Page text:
## Seignorage – a tax on real money balances

Governments in most developed countries typically finance a budget deficit (the gap between government spending and tax receipts) through borrowing from the domestic or foreign private sector. Occasionally, if they can’t raise enough revenue through selling bonds to the private sector, they can get the central bank to print money to buy the bonds. This is **debt monetization**. This is quite rare in developed countries but it is more likely in developing countries where there can be crises (eg wars) that lead to a collapse in the ability to collect taxes, so deficits can rise beyond the government’s ability to raise revenue through borrowing. It can also happen when lenders fear sovereign default, and begin to demand ates of interest on government borrowing that the government cannot afford.

The revenue gained by government by printing money is called **seignorage**. It is effectively a **tax on real money balances**.

The seignorage revenue received by the government is . We can multiply the expression by just to give us an alternative way of writing it.

, in other words it is the rate of money growth multiplied by real money balances.

Inflation approximately equals nominal money growth minus output growth , so in the short run where there is no output growth, growth .

So we can write the expression for seignorage as being , ie it is inflation multiplied by the amount of real money balances in the economy (hence it being a tax on real money balances).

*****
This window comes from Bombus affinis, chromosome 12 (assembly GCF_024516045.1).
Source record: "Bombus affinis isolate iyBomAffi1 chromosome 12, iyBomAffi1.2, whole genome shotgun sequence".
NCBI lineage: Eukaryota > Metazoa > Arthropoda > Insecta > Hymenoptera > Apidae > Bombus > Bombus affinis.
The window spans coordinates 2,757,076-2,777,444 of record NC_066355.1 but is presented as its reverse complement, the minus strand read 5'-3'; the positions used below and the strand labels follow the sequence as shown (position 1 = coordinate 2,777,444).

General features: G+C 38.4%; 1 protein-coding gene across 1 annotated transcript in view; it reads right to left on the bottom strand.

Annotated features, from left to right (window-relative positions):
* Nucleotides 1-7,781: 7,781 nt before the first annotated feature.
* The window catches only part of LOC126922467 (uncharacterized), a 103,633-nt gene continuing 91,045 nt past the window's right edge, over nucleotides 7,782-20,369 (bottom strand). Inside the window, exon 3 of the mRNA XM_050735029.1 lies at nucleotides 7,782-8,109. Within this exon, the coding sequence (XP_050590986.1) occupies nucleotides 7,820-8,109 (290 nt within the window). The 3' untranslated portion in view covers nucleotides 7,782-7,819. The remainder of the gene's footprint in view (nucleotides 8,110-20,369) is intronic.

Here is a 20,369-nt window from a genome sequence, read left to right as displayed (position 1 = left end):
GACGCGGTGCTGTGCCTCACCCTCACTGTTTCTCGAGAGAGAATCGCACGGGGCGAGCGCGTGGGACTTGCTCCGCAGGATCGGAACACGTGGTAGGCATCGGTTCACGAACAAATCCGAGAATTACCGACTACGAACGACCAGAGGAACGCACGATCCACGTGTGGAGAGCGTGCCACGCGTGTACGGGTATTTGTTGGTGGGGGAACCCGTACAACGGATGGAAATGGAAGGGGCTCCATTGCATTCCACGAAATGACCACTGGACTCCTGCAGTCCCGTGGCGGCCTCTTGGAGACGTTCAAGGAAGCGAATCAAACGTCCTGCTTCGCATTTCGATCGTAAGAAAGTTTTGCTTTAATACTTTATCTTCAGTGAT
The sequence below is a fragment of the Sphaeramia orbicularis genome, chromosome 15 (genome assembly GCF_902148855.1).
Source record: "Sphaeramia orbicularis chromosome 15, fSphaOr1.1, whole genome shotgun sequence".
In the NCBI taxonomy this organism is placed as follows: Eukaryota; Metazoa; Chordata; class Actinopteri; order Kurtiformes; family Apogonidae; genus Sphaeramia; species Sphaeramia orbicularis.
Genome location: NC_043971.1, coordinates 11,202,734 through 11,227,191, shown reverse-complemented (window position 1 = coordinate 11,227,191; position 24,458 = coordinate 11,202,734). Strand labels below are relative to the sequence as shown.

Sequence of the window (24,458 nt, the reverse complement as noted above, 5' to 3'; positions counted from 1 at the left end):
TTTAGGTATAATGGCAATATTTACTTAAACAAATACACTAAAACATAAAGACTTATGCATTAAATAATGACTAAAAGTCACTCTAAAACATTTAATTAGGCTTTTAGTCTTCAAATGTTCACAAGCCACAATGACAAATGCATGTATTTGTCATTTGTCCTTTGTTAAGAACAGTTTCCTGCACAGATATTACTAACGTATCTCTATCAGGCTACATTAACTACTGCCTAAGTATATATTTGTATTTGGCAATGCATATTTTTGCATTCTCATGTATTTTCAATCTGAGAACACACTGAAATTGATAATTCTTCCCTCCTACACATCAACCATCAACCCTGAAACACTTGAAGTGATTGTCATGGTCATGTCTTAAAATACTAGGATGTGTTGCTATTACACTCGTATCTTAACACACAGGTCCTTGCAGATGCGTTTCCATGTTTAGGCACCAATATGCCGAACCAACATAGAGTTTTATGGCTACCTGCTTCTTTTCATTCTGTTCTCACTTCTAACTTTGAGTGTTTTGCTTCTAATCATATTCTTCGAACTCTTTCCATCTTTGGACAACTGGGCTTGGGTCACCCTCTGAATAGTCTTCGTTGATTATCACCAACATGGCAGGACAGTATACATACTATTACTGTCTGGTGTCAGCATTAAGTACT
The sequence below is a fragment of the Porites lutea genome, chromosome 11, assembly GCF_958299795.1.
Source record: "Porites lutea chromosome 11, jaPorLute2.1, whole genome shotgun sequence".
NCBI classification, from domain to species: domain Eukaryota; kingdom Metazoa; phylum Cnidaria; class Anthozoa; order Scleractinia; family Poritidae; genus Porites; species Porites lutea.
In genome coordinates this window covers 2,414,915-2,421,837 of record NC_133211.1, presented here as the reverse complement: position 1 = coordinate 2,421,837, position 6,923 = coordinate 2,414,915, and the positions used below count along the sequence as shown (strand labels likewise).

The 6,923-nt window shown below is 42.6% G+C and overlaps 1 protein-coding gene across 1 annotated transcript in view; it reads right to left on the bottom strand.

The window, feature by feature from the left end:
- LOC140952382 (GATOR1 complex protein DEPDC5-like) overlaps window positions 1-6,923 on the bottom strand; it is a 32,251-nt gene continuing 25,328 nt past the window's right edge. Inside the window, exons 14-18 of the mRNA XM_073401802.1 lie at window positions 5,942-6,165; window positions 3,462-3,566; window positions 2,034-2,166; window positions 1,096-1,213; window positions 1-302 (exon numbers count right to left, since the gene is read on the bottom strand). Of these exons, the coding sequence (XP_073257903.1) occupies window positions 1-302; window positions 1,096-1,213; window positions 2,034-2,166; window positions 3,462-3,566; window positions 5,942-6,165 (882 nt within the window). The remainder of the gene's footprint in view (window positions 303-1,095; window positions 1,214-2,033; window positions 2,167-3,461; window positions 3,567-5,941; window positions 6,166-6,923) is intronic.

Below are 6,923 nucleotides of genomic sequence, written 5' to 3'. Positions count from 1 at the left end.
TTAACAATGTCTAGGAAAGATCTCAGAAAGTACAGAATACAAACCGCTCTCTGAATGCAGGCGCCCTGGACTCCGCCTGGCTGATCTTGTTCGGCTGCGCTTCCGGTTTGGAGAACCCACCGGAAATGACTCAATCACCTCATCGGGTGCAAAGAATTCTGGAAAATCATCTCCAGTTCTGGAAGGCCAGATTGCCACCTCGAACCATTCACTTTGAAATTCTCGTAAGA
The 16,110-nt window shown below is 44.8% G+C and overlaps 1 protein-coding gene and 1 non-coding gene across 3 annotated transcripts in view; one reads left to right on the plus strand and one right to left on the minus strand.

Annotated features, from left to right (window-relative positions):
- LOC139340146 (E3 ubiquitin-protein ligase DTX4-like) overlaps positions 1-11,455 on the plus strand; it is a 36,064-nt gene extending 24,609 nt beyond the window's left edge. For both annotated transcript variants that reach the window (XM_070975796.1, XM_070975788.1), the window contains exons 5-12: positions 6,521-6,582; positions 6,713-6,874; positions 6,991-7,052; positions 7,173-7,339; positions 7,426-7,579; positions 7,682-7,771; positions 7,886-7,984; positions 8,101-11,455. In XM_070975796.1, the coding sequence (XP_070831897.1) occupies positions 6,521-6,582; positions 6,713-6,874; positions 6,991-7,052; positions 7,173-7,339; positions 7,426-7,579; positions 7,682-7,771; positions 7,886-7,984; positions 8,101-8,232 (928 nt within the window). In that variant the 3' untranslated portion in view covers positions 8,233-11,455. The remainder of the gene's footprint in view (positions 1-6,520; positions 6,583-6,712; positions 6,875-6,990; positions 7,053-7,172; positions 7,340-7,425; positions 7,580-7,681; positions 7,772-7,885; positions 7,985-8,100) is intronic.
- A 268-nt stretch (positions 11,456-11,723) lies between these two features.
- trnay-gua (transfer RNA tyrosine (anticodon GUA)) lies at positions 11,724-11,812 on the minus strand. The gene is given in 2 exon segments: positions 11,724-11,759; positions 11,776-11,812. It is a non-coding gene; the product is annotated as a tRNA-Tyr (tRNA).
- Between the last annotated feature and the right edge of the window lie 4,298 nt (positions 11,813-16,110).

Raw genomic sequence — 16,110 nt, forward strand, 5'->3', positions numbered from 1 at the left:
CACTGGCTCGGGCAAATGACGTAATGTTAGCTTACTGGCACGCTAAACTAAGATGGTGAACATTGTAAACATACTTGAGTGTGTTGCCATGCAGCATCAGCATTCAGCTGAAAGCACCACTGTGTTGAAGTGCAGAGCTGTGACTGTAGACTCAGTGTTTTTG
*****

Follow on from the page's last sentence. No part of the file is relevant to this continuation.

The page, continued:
This is pretty effective tax because you can’t avoid it. Anybody who holds money effectively pays the tax because their money becomes worth a little bit less but the government is getting free money to spend on its spending programmes.

There is a complicating factor here, because the demand for money declines as inflation rises. You can express money demand in the form , ie the demand for real money balances is a function of income (or output), and peoples liquidity preference schedule (how downward sloping the money demand curve is). Note that it is a function that is increasing in terms of income (the richer people are the more money they want to hold) and declining in terms of nominal interest rate (when interest rates are higher, people want to hold less money and more bonds or other forms of illiquid assets).

You can write this in terms of real interest rates as .

Over time, income, the real interest rate, and expected inflation can all change. But it is useful to think of what would happen in the ‘super short run’ (like month by month timescales) when modelling seignorage, because the big risk with seignorage (as will be explained soon) is that it triggers very high inflation, where inflation changes very quickly over a time scale where the real interest rate and income are more or less static.

So to model this we will assume that income and real interest rate stay constant and the variable factor is expected inflation: , where L (demand for money) and hence seignorage, is declining in .

This implies during times of high inflation, money demand depends mainly on expected inflation. As expected inflation rises, money demand falls. This is basically because as money is losing its value quickly, you don’t want to hold it for very long – higher expected inflation increases the **opportunity cost** of holding money.

However, in practice the real interest rate may become very negative because the nominal interest rate does not keep up with inflation, so you are not always better off holding bonds either! And it is hard to put your money in bonds fast enough, it may not be practical. So instead people start bartering goods, they start demanding wages more often (eg twice a week), or they start using a hard currency (eg dollarization). As inflation rises rapidly, people do whatever they can to avoid holding cash, and demand for money collapses.